SCUBAnauts has been diving in Key Largo for the past week. The Nauts and I have been given the opportunity to swim in coral reefs, see some snazzy sea creatures, and work with Mote Marine Laboratory and a few of their marine biologists.

On Wednesday our day started at 6:30, eating breakfast, gathering our diving gear, and ultimately traveling to the marina for our first excursion. When we arrived at our first dive location, we were greeted by a Mote biologist, who informed us of what we would be doing in order of conservation work. He explained that we would need to create an anchoring system required for constructing new coral trees. He also told us we would be cleaning coral trees by scrubbing the algae off that had rested atop the lining, and pulling new trees down from the surface to their correct resting place.

Dive One – Anchors

Nauts work in buddy teams to hammer duckbill anchors 3ft into the sand to hold future coral trees in place.

My first job was working on the anchoring system. My buddy and I followed Sam, who was a marine biologist at Mote and the leader of the anchoring site, to a fiberglass pole. From there we were told to put the pole into a metal duckbill anchor that was inserted into the sandy ocean floor. This kept the trees sturdy in the water.

Once my buddy and I let all of the air out of our BCD (buoyancy control device) we began hammering. This took us about 15-20 minutes per tree anchor and was a very tiring process. Each site had an instructor, who eyed our work and helped us when we needed assistance. Sam was very informative in explaining how to hammer effectively and showed us how to stand without bouncing up and down. I found it interesting how this large tree with multiple different branches and small parts depended on a little anchor as a foundation.

Dive Two – New Trees

After a quick air swap we dove back down and started working with Marty, another biologist from Mote, who showed us the rope maneuver that pulled the trees down from the surface. Something we had learned the day prior was tying knots, and we needed to use one of them on this job.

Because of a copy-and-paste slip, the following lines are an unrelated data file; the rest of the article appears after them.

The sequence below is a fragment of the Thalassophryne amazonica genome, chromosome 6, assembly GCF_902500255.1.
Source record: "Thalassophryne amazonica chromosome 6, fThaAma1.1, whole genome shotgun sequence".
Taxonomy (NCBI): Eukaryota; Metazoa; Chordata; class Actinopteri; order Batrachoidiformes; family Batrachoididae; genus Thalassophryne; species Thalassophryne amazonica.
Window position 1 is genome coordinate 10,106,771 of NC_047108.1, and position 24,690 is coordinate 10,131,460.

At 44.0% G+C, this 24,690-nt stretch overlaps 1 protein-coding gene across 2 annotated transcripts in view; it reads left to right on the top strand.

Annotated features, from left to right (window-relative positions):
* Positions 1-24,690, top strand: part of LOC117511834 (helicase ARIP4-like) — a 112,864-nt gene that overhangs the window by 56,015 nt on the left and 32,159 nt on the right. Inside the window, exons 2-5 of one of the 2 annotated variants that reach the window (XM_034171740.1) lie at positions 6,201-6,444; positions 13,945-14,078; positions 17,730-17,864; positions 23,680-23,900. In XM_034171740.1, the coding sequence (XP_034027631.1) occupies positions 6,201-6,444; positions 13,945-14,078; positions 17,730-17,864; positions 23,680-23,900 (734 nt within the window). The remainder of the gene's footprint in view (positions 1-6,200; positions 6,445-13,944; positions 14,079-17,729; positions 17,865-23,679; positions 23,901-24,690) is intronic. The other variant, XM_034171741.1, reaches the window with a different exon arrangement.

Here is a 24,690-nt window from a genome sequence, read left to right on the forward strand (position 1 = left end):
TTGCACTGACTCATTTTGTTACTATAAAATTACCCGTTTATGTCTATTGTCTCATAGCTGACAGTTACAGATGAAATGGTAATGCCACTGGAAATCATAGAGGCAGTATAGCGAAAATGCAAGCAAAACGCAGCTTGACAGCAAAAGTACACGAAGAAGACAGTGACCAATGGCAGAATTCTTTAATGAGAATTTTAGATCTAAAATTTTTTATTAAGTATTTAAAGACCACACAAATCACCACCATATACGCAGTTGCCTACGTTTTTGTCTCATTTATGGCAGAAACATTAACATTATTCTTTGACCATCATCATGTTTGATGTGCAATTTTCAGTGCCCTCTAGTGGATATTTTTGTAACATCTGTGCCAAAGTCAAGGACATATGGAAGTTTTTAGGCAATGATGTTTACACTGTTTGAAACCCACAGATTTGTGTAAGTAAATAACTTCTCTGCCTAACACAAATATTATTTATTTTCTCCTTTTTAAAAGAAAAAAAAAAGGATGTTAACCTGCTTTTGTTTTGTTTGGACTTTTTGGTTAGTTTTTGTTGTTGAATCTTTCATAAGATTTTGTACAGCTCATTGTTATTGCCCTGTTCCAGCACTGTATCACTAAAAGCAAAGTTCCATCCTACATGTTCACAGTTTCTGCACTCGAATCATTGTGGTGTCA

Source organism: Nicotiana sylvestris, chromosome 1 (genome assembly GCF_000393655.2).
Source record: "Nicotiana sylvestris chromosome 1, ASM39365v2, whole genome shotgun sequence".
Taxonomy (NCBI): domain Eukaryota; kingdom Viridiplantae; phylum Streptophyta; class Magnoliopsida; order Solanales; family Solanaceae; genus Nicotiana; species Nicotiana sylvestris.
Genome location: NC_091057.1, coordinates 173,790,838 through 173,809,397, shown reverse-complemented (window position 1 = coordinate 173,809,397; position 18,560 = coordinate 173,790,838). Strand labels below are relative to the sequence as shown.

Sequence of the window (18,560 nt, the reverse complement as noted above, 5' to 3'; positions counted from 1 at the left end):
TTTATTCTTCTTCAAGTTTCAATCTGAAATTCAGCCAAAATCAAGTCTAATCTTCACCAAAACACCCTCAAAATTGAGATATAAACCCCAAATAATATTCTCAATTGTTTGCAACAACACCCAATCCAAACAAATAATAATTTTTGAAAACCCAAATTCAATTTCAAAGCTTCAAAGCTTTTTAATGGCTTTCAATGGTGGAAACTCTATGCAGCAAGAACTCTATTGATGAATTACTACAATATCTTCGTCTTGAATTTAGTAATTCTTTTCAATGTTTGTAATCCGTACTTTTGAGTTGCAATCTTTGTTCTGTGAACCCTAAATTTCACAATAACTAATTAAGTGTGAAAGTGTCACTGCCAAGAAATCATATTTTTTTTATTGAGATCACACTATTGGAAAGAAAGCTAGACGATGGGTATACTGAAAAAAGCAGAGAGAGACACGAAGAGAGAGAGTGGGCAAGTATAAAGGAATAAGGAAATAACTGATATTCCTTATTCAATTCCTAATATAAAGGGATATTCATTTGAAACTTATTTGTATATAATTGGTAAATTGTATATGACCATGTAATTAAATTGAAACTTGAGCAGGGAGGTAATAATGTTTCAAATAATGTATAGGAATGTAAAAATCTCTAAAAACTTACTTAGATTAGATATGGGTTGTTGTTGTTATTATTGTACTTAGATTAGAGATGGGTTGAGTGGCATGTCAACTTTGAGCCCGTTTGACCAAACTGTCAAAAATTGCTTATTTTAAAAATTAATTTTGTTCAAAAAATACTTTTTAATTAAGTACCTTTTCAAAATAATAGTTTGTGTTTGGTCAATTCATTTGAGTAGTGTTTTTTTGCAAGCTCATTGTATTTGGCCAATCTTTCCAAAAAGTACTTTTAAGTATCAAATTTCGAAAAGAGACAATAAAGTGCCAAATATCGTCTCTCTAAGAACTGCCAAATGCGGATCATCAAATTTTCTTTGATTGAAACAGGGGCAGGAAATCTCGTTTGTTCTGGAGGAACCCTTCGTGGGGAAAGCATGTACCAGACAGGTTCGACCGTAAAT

Each tree was weighed down by a cement block. We started by grabbing the ropes and doing a switch motion by grabbing some of the rope, letting go, holding more, and repeating that action until we pulled it down under the water to eye level. Finally, we threaded a smaller rope through the bottom and tied a pretzel knot to keep it in place. After all of the nauts in my group practiced and participated, we moved on to the final station, which was cleaning.

Dive Three – Cleaning

Cleaning was fairly simple, we began by swimming to the older trees and lightly scrubbing them with a brush to get rid of caked algae and any other organisms. This took very little time since we could clean fast. After we finished we were signaled to go back to the top and finish our dives for the day.

Cleaning trees to remove algae and other competing organisms is a critical part of nursery maintenance.

On the way back home, we all listened to some tunes and talked until we got back to our houses, then we ate some dinner and did dive logs, which consisted of logging all the dives we had done that day in detail.

Overall, I thoroughly enjoyed working with Mote, experiencing things from their points of view, and working hand-in-hand with scientific data was so cool! I’m very grateful to Mote for giving us this opportunity, and I can’t wait to go back and work with the nursery again.

–Eva E., Naut-in-Training, Savannah Chapter